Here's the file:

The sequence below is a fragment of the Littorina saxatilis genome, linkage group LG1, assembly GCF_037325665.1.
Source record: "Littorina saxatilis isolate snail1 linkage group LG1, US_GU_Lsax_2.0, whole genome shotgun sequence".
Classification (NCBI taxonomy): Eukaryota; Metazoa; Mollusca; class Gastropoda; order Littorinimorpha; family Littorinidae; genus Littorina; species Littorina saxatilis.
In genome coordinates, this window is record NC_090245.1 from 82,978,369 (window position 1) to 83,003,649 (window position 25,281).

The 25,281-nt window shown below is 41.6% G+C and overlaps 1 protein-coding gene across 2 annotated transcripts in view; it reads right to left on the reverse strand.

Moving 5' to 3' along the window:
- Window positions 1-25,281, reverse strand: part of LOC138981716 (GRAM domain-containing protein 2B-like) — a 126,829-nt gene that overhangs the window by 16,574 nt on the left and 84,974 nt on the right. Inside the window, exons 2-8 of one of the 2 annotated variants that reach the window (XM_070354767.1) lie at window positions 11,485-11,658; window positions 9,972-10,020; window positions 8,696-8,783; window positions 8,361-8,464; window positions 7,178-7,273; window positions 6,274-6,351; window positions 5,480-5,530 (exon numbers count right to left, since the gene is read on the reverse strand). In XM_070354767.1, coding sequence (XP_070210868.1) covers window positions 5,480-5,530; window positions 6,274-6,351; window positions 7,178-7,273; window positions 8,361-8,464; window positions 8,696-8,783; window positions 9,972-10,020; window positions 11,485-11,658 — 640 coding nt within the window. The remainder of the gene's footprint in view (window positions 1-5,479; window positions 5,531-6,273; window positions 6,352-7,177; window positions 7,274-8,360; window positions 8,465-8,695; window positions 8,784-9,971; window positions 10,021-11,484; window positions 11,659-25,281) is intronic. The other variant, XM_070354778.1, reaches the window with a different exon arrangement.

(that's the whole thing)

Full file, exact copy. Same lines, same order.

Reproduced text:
The sequence below is a fragment of the Littorina saxatilis genome, linkage group LG1, assembly GCF_037325665.1.
Source record: "Littorina saxatilis isolate snail1 linkage group LG1, US_GU_Lsax_2.0, whole genome shotgun sequence".
Classification (NCBI taxonomy): Eukaryota; Metazoa; Mollusca; class Gastropoda; order Littorinimorpha; family Littorinidae; genus Littorina; species Littorina saxatilis.
In genome coordinates, this window is record NC_090245.1 from 82,978,369 (window position 1) to 83,003,649 (window position 25,281).

The 25,281-nt window shown below is 41.6% G+C and overlaps 1 protein-coding gene across 2 annotated transcripts in view; it reads right to left on the reverse strand.

Moving 5' to 3' along the window:
- Window positions 1-25,281, reverse strand: part of LOC138981716 (GRAM domain-containing protein 2B-like) — a 126,829-nt gene that overhangs the window by 16,574 nt on the left and 84,974 nt on the right. Inside the window, exons 2-8 of one of the 2 annotated variants that reach the window (XM_070354767.1) lie at window positions 11,485-11,658; window positions 9,972-10,020; window positions 8,696-8,783; window positions 8,361-8,464; window positions 7,178-7,273; window positions 6,274-6,351; window positions 5,480-5,530 (exon numbers count right to left, since the gene is read on the reverse strand). In XM_070354767.1, coding sequence (XP_070210868.1) covers window positions 5,480-5,530; window positions 6,274-6,351; window positions 7,178-7,273; window positions 8,361-8,464; window positions 8,696-8,783; window positions 9,972-10,020; window positions 11,485-11,658 — 640 coding nt within the window. The remainder of the gene's footprint in view (window positions 1-5,479; window positions 5,531-6,273; window positions 6,352-7,177; window positions 7,274-8,360; window positions 8,465-8,695; window positions 8,784-9,971; window positions 10,021-11,484; window positions 11,659-25,281) is intronic. The other variant, XM_070354778.1, reaches the window with a different exon arrangement.